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and properly written reports will manifest the needed policy implications. If the fund-granting agencies of the Government are aware of the needed balance between basic and policy oriented research and of the absence of intrinsic conflict between the two, there should be no problem.–Arnold M. Rose.

“Policy research” would seem to be the proper function of congressional committee staffs, the amounts to be spent thereon most properly determined by the committee.-K. Warner Schaie.

Sufficient funds should be expended for policy research to develop an overall plan for a balanced program of research support on aging. It is estimated that the expenditure would amount to $200,000 for 2 years.-Henry P. Schwarz.

The members of the various committees and the representatives of the gerontological and geriatric organizations as well as the public in general are fully aware of the problems of aging and of the aged. Therefore expenditures for “policy research” and theoretical discussions dealing with this topic should be kept at the lowest possible minimum. Such discussions do not increase scientific productivity, and it is no secret that the most productive scientists do not care to take part in such policy discussions.—Martin Silberberg.

Two to five percent.—Durwood J. Smith.

I doubt the advisability of alloting a specific sum for a given area of research. The number of trained workers in an area determines the amount of money which can be effectively spent in that area. “Policy research” should be supported to the degree that competent personnel are available and wish to do the research.Eugene A. Stead, Jr.

There is some question in my mind as to what is "policy research.” If policy research is another way of saying public relations research, then I am opposed to it. If by policy research is meant some types of research in which alternative plans or programs are considered with the expectation of obtaining some notion of possible divergent consequences, then I think that policy research may be justified. However, since there is suspicion of the scientific adequacies of social sciences research by some segments of the population, there is an important need to maintain the objectivity of social science investigations. The question as to how much policy research is one to which I would not hazard a guess.—Gordon F. Streib.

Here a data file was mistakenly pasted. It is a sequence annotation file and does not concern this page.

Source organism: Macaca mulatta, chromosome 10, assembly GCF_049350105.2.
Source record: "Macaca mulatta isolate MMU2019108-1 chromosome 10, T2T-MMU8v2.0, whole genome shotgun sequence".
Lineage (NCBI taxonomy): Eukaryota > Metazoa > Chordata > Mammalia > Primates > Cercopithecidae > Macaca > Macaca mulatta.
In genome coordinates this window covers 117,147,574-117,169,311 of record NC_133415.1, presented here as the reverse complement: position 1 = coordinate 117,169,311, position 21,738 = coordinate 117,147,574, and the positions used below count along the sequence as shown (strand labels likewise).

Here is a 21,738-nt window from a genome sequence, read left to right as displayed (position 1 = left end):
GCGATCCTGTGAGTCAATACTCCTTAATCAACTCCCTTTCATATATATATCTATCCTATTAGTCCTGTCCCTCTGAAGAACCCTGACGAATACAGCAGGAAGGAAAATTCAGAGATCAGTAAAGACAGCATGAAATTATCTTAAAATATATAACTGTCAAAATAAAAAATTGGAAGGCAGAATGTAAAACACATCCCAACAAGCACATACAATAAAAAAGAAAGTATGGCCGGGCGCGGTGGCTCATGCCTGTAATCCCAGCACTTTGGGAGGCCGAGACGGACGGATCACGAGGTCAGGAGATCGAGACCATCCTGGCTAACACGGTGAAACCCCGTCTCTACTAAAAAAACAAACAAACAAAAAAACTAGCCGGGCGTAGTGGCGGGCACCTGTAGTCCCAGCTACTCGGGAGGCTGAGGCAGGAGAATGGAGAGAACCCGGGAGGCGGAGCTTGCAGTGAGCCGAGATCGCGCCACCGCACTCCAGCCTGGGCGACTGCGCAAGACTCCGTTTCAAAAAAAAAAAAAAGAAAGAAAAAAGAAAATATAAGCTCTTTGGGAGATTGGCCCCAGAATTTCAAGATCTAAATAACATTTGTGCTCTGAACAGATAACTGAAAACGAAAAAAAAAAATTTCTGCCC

This is also a difficult question to answer with precision. It is my understanding that large industries frequently devote from 5 to 10 percent of their budgets for research, development, and evaluation. It would seem reasonable that governmental agencies at all levels, spending large sums of public money, should consider spending similar proportions for research in order to achieve the most effective possible expenditures of funds. Expenditures for policy research are quite common, of course, at the present time. The question would seem to be whether or not they are sufficient.-Clark Tibbitts.

We are not certain what is meant by the term “policy research" in the questionnaire. It is generally agreed that long-term support of qualified investigators produces more positive results than specific project type research. It is also generally agreed that research needs to be supported on long-term basis, and the uncertainties associated with annual grants often discourage the undertaking of long-term investigations. Many of the problems of aging require long-term research approaches.- Thomas T. Tourlentes.

With regard to item 3 it would seem that “policy research” is inevitably intertwined with political considerations and Government fiscal policies. Any such research may be best handled by privately endowed university-affiliated institutes of gerontology.-Otto von Mering.